The Takeaway

This is another lesson for employers, not only in these Manager type cases but also for all employers defending almost any kind of FLSA (or state) class/collective action.  Bang away at individual differences in the class. It sure helps if the opt-ins to the class give favorable testimony at the expense of their own self-interest (and wallet). The interesting twist is that the plaintiffs extracted more time for possible plaintiffs to file their own individual cases.

Maybe they know something…

No industry is immune to FLSA collective actions and the energy industry is seeing a significant uptick in these actions. In this regard, a class of workers employed by an oil field services company has just agreed to a $2.1 million deal to settle a Fair Labor Standards Act collective action alleging that the company did not pay them proper overtime wages. The case is entitled Meals v. Keane Frac GP LLC et al., and was filed in federal court in the Western District of Pennsylvania.

Oil pump jack and oil tank silhouette
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The employer advised the Court that a settlement had been reached with a class of “frac supervisor I’s” to settle a FLSA collective action, seeking overtime, on a misclassification theory. The agreement recited that both counsel believed the settlement was in the best interests of all the parties, given the costs to be incurred, the risks inherent in litigation, as well as the delays, when placed up against the benefits of the settlement.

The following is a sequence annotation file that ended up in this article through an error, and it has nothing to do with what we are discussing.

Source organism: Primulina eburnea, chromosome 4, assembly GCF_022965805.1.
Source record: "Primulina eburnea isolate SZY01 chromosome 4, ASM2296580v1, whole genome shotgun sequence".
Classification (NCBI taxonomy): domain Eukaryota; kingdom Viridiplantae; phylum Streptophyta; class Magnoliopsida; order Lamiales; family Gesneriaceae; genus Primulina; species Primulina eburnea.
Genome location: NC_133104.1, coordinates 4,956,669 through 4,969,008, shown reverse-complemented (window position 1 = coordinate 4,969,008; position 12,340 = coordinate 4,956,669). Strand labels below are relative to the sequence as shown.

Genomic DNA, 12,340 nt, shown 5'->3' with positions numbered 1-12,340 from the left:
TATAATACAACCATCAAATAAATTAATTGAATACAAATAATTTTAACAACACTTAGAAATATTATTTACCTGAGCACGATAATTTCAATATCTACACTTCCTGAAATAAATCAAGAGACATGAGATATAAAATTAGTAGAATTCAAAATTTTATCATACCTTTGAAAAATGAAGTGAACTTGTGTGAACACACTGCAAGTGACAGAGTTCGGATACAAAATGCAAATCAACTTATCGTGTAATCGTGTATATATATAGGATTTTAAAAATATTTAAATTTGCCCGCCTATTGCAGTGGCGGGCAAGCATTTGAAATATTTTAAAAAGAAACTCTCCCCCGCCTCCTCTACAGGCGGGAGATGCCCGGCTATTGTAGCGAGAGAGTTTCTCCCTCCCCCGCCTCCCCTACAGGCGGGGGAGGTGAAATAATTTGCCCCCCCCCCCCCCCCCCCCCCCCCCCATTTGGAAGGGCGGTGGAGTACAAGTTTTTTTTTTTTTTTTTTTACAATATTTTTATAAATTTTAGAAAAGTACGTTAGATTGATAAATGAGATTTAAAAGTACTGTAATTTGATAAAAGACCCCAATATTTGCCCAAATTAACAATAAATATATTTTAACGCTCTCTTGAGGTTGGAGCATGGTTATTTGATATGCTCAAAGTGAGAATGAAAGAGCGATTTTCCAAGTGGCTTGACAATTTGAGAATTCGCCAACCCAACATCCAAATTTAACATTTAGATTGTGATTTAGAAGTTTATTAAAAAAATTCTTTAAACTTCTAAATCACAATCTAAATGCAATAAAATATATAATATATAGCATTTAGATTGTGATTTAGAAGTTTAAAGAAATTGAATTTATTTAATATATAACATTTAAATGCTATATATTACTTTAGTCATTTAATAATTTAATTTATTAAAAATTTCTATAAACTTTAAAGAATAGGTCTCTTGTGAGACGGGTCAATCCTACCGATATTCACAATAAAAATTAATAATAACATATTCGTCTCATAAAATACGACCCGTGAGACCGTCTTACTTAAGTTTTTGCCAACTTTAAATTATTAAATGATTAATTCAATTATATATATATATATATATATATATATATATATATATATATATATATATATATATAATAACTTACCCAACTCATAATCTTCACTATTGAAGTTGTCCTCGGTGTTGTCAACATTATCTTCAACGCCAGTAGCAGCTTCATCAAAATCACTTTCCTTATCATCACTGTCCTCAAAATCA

The defendant, however, made sure to secure non-admissions language. The papers stated that the “defendant denies and continues to deny all of plaintiff’s allegations in the action. Defendant enters into this agreement expressly disavowing any fault, liability and/or wrongdoing.”

Importantly, there had been a grant of conditional certification in June to a class of current and former “frac supervisor I’s” and other like employees who were employed by the Company in the last three years. The plaintiffs alleged that these alleged supervisors performed primarily manual work, which precluded the application of the exemption. The plaintiffs also claimed that the Company has a policy of deliberately misclassifying these supervisors to save overtime costs (even though they received bonuses). The Complaint alleged that all of these supervisors were similarly situated because they shared common job duties, were all classified as exempt and all performed uncompensated work.

The Takeaway

This was the right move by the employer. Exemption cases are always tough to win—often, the entire class is held to be exempt, or, heaven forbid, non-exempt, especially if common policies apply to the affected workers. The issue now becomes whether to re-classify these workers, i.e. pay them hourly, or enhance their duties so they “evolve” into exempt employees.

A lot easier to re-classify.  A lot less (future) worry and aggravation…

I have blogged on this topic many times but I never tire of it. What is the way to defeat a class action? The magic bullet? The answer? Too much individual scrutiny is needed! Another Judge has proven me right on this. A federal judge has denied a motion to certify a class of distributors who distributed products for a bakery with brands such as Wonder Bread and Nature’s Own. The drivers alleged that they were misclassified as independent contractors and should have been overtime-eligible employees. The case is entitled Soares et al. v. Flowers Foods Inc. et al. and was filed in federal court in the Northern District of California.

Bakery